As the United States continues to experience difficult economic conditions, public libraries continue to provide a significant range of E-government services and resources to its users. The 2010-2011 findings from the Public Library Funding and Technology Access Study (PLFTAS) regarding E-government and job seeking support paints a very active picture of how public libraries have been an important contributor to helping folks access E-government and find job opportunities.
Additional summary and analysis of the PLFTAS data suggests the following key points:
- 90% of public libraries help people understand and use government websites;
- 89% of public libraries report that providing access to government information and services is important to their community;
- 80% of public libraries help people apply for E-government services; and
- 68% of public libraries help people complete E-government forms.
The report summarizing the PLFTAS data goes on to state that while public libraries are heavily engaged in E-government services, the library also faces many challenges – which the report further describes. But oftentimes, the demand for such E-government services outpaces the capacity of the library to meet those demands.
A number of local, state, and federal websites have language similar to that at the US Department of Education (FAQ 7) that directs individuals who do not have a computer to the public library. Indeed, my experience in dealing with E-government services provided by local, state, and federal agencies suggests that many of these agencies regularly refer people for both assistance and computers to their local public library. In short, these agencies regularly promote the use of public libraries for E-government services, in some instances because the agency has inadequate staff to do so itself.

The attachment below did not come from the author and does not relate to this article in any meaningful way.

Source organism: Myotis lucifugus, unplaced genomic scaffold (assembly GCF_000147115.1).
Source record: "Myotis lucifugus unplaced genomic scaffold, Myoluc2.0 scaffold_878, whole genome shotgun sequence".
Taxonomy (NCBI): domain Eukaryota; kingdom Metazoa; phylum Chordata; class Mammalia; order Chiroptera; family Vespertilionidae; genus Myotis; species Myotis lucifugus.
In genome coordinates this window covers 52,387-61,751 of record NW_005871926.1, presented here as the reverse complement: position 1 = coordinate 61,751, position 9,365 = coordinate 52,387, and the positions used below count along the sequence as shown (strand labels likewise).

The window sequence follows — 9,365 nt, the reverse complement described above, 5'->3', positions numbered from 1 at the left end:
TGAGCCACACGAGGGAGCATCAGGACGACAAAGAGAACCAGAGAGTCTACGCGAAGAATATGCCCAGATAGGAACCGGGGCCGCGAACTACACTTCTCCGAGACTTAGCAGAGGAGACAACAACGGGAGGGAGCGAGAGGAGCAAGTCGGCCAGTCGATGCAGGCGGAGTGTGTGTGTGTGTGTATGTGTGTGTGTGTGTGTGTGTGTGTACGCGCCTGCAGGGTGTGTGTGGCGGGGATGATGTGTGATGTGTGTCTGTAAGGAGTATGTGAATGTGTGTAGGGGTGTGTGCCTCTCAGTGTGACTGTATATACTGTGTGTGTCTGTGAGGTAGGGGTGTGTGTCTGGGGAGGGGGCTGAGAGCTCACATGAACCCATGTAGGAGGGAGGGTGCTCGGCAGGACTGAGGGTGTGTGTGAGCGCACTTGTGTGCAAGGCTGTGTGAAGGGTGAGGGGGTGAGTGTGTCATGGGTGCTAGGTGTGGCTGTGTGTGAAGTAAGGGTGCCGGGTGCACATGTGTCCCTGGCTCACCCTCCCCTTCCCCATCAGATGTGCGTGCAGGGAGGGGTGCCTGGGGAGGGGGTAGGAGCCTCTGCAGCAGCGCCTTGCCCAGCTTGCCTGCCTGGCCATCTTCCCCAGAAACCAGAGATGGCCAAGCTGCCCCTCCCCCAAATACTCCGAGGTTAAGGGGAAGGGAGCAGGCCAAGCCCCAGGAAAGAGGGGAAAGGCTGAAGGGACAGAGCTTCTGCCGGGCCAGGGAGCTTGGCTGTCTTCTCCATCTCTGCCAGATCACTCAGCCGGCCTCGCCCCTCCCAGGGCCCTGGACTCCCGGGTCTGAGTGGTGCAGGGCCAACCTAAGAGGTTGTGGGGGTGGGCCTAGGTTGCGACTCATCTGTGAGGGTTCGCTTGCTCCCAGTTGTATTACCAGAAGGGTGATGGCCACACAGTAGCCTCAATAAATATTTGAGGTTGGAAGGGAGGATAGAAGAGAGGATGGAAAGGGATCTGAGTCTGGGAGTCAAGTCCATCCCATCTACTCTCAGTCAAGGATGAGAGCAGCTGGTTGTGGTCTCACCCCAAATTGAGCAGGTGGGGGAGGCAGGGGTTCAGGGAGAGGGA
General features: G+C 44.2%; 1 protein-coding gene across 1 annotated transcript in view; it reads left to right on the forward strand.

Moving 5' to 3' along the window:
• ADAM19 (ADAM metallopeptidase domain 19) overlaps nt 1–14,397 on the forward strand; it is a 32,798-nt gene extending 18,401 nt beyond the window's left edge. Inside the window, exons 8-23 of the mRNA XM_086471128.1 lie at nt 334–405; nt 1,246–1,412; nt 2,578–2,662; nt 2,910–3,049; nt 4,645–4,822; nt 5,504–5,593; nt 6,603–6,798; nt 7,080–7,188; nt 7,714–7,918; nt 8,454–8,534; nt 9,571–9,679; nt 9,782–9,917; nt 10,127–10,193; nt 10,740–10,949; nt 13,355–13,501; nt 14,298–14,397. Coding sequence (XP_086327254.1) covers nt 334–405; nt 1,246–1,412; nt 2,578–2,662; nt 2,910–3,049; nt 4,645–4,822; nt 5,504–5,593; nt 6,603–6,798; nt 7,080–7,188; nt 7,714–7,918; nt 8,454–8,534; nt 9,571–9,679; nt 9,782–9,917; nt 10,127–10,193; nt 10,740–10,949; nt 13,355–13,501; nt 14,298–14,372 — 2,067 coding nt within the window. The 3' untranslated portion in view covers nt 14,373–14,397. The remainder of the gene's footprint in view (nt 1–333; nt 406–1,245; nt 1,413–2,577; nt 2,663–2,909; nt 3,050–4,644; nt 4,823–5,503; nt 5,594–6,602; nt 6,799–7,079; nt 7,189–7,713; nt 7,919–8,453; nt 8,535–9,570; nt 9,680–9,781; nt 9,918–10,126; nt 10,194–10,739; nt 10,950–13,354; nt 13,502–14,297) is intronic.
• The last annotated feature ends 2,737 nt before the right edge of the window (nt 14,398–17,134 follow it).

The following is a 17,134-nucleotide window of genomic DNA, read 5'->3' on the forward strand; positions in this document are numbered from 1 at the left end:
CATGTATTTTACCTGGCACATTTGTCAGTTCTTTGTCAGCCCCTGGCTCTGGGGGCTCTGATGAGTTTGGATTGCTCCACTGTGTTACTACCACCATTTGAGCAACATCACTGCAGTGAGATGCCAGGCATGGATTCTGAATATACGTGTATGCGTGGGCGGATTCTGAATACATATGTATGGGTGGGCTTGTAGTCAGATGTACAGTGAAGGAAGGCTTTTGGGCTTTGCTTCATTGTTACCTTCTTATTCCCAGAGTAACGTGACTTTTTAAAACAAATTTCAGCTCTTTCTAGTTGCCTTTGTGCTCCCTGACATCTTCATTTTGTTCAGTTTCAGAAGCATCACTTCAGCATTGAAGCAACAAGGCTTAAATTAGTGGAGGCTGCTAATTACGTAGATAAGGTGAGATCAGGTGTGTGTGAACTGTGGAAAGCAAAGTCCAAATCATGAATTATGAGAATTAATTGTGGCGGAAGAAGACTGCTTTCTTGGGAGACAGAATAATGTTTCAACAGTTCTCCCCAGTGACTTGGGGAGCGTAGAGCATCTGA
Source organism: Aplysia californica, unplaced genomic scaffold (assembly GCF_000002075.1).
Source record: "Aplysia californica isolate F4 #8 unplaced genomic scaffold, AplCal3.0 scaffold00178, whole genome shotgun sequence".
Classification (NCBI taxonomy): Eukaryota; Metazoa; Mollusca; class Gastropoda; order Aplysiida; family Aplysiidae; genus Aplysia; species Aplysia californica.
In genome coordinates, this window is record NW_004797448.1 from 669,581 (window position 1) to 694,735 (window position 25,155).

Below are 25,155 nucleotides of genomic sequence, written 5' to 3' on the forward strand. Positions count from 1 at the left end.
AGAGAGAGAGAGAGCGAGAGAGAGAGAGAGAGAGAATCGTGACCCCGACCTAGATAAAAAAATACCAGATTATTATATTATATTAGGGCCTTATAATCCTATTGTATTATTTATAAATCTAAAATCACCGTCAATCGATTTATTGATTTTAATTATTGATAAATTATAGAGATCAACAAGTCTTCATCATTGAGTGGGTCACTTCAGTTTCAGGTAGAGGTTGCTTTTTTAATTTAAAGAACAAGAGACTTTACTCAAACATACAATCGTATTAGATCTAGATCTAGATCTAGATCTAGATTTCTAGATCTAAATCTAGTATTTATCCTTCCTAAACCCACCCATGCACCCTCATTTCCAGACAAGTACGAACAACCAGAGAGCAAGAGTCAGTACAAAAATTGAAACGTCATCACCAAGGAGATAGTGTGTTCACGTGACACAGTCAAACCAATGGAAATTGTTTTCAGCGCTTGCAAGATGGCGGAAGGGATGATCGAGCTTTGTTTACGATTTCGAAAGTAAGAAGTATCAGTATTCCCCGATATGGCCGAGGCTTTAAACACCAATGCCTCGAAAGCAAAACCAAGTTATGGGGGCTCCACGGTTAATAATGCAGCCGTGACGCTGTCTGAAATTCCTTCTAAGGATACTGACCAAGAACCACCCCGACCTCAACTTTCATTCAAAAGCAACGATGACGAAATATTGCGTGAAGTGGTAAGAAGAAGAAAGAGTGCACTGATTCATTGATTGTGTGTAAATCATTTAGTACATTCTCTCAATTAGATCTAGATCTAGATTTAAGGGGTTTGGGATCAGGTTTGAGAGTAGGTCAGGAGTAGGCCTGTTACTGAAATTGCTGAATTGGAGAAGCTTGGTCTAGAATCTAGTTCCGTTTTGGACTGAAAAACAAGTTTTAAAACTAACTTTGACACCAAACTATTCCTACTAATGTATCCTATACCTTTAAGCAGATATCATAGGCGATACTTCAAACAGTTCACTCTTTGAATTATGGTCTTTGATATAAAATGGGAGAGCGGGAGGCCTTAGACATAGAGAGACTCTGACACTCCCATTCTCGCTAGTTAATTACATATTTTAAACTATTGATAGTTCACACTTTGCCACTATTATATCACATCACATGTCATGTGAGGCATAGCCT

An important resource for assisting libraries with E-government services is an E-government Toolkit developed by the American Library Association (ALA). Another good example is the Pasco County Library System (FL) Online Government Services Website. But a key issue in the provision of E-government services and resources to the public is the library’s ability to meet the demand and cost for these services – many of which are described in the ALA Toolkit or at the Pasco County website.
We’d look forward to hearing the experiences of readers in the provision of E-government services from their libraries – what are some of the critical success factors that need to be in place for successful E-government services? How can libraries best meet these E-government needs given the difficult economic times we have currently? Please offer your comments (“reply”) below to share with others.
We’ll explore these comments, some of the issues raised, critical success factors in the provision of E-government services, and especially consider the costs, benefits, and broadband needs for successful E-government services in the next blog.